Organizations and the people inside of them are beat down.
They’re burnt out, overworked and underpaid.
Because of this, people are walking away from their jobs.
Eight million people quit their jobs in the summer of 2021.
500,000 nurses are predicted to quit their jobs in 2022.
The turnover rate for nurses is between 18-24%.
Take a look at the food industry. How many people hav walked away from restaurant jobs?
It seems like every place you can go to eat, they are short staffed, and the service is not where it needs to be because people are not resilient.
They can’t take it anymore.
This poses a challenge to leaders as they’re trying to build a team that survives through tough times.
The question that has been lingering in people’s minds: Should I talk about COVID 19 at work?
The problem we have around health issues is that most of us don’t know the challenges we face.
People are relying on social media and rumor mills to understand this virus and how it impacts the body.
This is creating division in our country because people with no scientific knowledge claim to be experts.
And the vast majority of people are getting their information from sources that are not credible.
Yet, you as a leader in healthcare are doing nothing to educate people because you’re afraid it’s controversial.
Everybody is worried about what the next crisis is going to be.
It seems like for the last two years, we’ve been hit with nonstop crisis.
We’re managing in a ‘new normal’, continuously thinking about what the next crisis could be and how we’re going to manage it.
If you aren’t prepared for the next crisis, things will spiral out of control.
Whether it’s a global pandemic or racial and social unrest, there’s going to be another crisis that will be problematic.
Here are three things to focus on to prepare you for the next crisis.
Experiencing a personal tragedy is incredibly hard.
It’s challenging to deal with while still having to be a leader at work.
People are depending on you, but you’re still dealing with personal pain.
You want to grieve but you also want to be available for everybody at work.
It’s a difficult challenge that many of us never find a way to balance.
Sometimes, we become more focused on work than dealing with our tragedies.
This can cost us in our personal lives.
Sometimes, we do the complete opposite and drop everything to only focus on our personal life.
Over time, this will lead people to believe we are not committed to work.
So, what do you do when you’re in this predicament?
I know it’s pretty crazy right now.
After this past year, your team is at its breaking point.
They’ve been overworked and overwhelmed for a very long time.
You’ve been doing your best to try to tell them to keep putting forward the effort, keep pushing, keep getting stuff done.
But at this point, your team is at a breaking point.
They’re facing burnout.
They will go into a crisis mode.
They will start to act out.
You don’t want that kind of behavior.
So, the best thing you can do is try to reduce the workload of your team.
You’re probably struggling with this because you know there are more demands on you and your team.
Now, EVERYONE is overworked and overwhelmed.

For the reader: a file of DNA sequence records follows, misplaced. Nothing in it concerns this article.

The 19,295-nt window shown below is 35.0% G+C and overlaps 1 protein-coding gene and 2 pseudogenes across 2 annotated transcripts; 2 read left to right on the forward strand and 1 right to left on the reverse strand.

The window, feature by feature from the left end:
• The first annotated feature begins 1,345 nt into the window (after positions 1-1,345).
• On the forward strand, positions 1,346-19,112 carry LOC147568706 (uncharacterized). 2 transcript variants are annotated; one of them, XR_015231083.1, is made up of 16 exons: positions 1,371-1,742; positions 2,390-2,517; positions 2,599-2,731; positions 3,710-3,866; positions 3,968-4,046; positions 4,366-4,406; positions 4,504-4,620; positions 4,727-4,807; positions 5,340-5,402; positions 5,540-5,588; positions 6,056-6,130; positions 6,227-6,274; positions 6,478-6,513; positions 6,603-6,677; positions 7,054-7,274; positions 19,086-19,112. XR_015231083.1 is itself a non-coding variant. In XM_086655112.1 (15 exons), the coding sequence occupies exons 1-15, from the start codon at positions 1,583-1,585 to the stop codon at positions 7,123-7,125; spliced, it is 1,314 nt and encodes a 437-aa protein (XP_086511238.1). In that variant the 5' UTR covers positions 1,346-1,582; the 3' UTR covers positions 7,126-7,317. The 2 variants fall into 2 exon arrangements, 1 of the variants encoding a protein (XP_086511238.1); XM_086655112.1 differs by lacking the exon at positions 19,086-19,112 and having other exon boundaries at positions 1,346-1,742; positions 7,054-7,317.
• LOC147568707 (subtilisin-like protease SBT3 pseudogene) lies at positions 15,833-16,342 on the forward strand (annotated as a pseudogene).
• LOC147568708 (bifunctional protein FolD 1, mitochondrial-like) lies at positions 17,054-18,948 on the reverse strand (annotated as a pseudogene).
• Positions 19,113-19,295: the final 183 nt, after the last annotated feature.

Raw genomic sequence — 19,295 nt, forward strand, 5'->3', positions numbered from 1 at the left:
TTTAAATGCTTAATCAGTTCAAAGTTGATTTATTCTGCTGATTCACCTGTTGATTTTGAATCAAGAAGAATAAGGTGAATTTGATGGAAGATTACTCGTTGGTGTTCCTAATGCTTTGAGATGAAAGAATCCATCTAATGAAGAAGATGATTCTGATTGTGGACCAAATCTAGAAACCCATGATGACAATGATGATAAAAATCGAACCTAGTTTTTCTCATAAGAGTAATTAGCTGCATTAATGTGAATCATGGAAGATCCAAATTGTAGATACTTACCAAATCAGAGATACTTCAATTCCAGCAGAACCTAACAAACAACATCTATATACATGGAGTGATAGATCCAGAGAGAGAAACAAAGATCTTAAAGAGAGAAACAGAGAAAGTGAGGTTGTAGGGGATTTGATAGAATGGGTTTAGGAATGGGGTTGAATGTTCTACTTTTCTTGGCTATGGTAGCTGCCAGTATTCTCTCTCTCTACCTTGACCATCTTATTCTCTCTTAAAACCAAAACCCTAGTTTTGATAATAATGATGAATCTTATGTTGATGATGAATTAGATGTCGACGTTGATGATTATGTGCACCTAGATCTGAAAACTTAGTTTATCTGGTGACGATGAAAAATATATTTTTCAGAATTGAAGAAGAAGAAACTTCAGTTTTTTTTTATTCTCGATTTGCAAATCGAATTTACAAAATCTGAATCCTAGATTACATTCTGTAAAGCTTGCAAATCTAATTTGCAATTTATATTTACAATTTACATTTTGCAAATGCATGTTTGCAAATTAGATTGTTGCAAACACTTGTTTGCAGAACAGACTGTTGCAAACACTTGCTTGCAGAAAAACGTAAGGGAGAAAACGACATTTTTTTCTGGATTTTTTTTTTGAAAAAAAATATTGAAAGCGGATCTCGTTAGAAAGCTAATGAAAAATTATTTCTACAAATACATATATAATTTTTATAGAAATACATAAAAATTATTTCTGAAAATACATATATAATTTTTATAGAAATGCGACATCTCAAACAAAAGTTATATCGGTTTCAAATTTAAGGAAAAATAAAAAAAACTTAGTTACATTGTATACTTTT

But know this; when everybody starts to hit their breaking point, you’re going to lose revenue.
You’re going to lose productivity.
It can create an unsafe work environment that could be very dangerous to everybody that you’re trying to serve.
You’ve got to avoid this at all costs.
Here are a few things you can do to reduce this feeling.
Working in healthcare we always face tough times.
Sometimes it’s losing a patient.
Sometimes it’s having a mass casualty come into the emergency room.
It may be a hurricane or a tornado.
Or it could be a global health pandemic.
These things are hard on every healthcare leader in every healthcare organization.
As hard as it is for our communities, it’s even harder on our healthcare workers.
Our physicians struggle to do their jobs every day and they have to take it home and carry it.
Nursing is even more of a struggle.
That’s why you, as a leader, have got to help people through these tough times.
There’s an old phrase that says, “During tough times, tough people last well.” I know in the middle of a crisis, it’s hard to be focused on toughness. You’re just trying to get through it. Your team is trying to get through it. Crises are very hard times for any organization, particularly for teams of […]
The healthcare industry is going through a radical transformation.
Sometimes, change is hard for people in healthcare.
It creates very difficult times.
Tough times make it difficult for your team.
Especially when there’s a health crisis or a pandemic like COVID-19 that puts everything at a standstill.
But your team still has to come to work every day.
Your team has to put their life on the front line.
Your team needs to be prepared and equipped to do the job.
There’s a lot of death.
We often forget that these challenges have an impact on our team.
Tough times are hard, even on tough people.
Here are a couple things that you can do to help your team manage during these tough times so that they don’t burnout.
You don’t want to lose good team members.
You don’t want to lose good people.
But sometimes the environment makes this impossible.
So as a senior leader, you have to lay people off.
This is the reality.
The people who are still in the organization are hurting.
They had lunch with people who are no longer there.
Your team is grieving.
It’s never a good feeling when you downsize.
You’ve got to find a way to help your team bounce back after a layoff.
This is how I would advise you to bounce back.
During a downsize, your team is going to be asked to do more with less people. What factors do you consider when you’re thinking about which team member to downsize first?